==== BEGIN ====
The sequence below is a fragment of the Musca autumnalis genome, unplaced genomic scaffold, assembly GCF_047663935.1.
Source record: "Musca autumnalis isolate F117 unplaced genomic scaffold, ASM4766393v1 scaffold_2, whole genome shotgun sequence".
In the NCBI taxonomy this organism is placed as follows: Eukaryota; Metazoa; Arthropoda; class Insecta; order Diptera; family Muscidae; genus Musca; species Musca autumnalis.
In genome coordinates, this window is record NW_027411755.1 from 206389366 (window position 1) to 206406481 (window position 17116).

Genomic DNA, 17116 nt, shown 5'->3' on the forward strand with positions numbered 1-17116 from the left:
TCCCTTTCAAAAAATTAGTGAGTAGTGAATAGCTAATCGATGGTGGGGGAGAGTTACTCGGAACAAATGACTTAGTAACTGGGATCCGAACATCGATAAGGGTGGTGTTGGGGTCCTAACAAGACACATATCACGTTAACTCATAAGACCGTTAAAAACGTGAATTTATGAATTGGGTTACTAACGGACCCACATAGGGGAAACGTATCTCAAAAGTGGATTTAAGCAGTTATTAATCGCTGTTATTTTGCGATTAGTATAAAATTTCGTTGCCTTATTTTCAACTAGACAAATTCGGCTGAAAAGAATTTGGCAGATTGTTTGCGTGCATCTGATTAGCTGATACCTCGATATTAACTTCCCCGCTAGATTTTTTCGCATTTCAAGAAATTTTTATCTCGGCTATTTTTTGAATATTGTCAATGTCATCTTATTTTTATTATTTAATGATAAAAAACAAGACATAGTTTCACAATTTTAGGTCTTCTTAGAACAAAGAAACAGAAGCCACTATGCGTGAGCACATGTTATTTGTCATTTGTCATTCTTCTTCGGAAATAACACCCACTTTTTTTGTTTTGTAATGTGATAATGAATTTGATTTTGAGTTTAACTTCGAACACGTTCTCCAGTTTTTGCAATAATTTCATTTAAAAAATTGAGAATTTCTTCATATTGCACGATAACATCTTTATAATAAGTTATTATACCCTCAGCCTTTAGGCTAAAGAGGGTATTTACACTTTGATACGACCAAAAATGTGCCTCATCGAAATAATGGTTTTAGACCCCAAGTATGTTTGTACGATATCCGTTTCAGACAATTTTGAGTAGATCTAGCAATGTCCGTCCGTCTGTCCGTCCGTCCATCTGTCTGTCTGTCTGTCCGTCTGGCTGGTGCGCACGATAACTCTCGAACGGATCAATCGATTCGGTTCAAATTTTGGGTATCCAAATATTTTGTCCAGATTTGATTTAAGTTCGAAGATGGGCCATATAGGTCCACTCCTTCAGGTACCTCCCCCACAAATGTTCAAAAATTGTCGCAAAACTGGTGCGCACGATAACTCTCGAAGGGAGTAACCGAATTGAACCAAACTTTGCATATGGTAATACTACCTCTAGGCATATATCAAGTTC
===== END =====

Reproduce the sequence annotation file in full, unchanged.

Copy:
The sequence below is a fragment of the Musca autumnalis genome, unplaced genomic scaffold, assembly GCF_047663935.1.
Source record: "Musca autumnalis isolate F117 unplaced genomic scaffold, ASM4766393v1 scaffold_2, whole genome shotgun sequence".
In the NCBI taxonomy this organism is placed as follows: Eukaryota; Metazoa; Arthropoda; class Insecta; order Diptera; family Muscidae; genus Musca; species Musca autumnalis.
In genome coordinates, this window is record NW_027411755.1 from 206389366 (window position 1) to 206406481 (window position 17116).

Genomic DNA, 17116 nt, shown 5'->3' on the forward strand with positions numbered 1-17116 from the left:
TCCCTTTCAAAAAATTAGTGAGTAGTGAATAGCTAATCGATGGTGGGGGAGAGTTACTCGGAACAAATGACTTAGTAACTGGGATCCGAACATCGATAAGGGTGGTGTTGGGGTCCTAACAAGACACATATCACGTTAACTCATAAGACCGTTAAAAACGTGAATTTATGAATTGGGTTACTAACGGACCCACATAGGGGAAACGTATCTCAAAAGTGGATTTAAGCAGTTATTAATCGCTGTTATTTTGCGATTAGTATAAAATTTCGTTGCCTTATTTTCAACTAGACAAATTCGGCTGAAAAGAATTTGGCAGATTGTTTGCGTGCATCTGATTAGCTGATACCTCGATATTAACTTCCCCGCTAGATTTTTTCGCATTTCAAGAAATTTTTATCTCGGCTATTTTTTGAATATTGTCAATGTCATCTTATTTTTATTATTTAATGATAAAAAACAAGACATAGTTTCACAATTTTAGGTCTTCTTAGAACAAAGAAACAGAAGCCACTATGCGTGAGCACATGTTATTTGTCATTTGTCATTCTTCTTCGGAAATAACACCCACTTTTTTTGTTTTGTAATGTGATAATGAATTTGATTTTGAGTTTAACTTCGAACACGTTCTCCAGTTTTTGCAATAATTTCATTTAAAAAATTGAGAATTTCTTCATATTGCACGATAACATCTTTATAATAAGTTATTATACCCTCAGCCTTTAGGCTAAAGAGGGTATTTACACTTTGATACGACCAAAAATGTGCCTCATCGAAATAATGGTTTTAGACCCCAAGTATGTTTGTACGATATCCGTTTCAGACAATTTTGAGTAGATCTAGCAATGTCCGTCCGTCTGTCCGTCCGTCCATCTGTCTGTCTGTCTGTCCGTCTGGCTGGTGCGCACGATAACTCTCGAACGGATCAATCGATTCGGTTCAAATTTTGGGTATCCAAATATTTTGTCCAGATTTGATTTAAGTTCGAAGATGGGCCATATAGGTCCACTCCTTCAGGTACCTCCCCCACAAATGTTCAAAAATTGTCGCAAAACTGGTGCGCACGATAACTCTCGAAGGGAGTAACCGAATTGAACCAAACTTTGCATATGGTAATACTACCTCTAGGCATATATCAAGTTC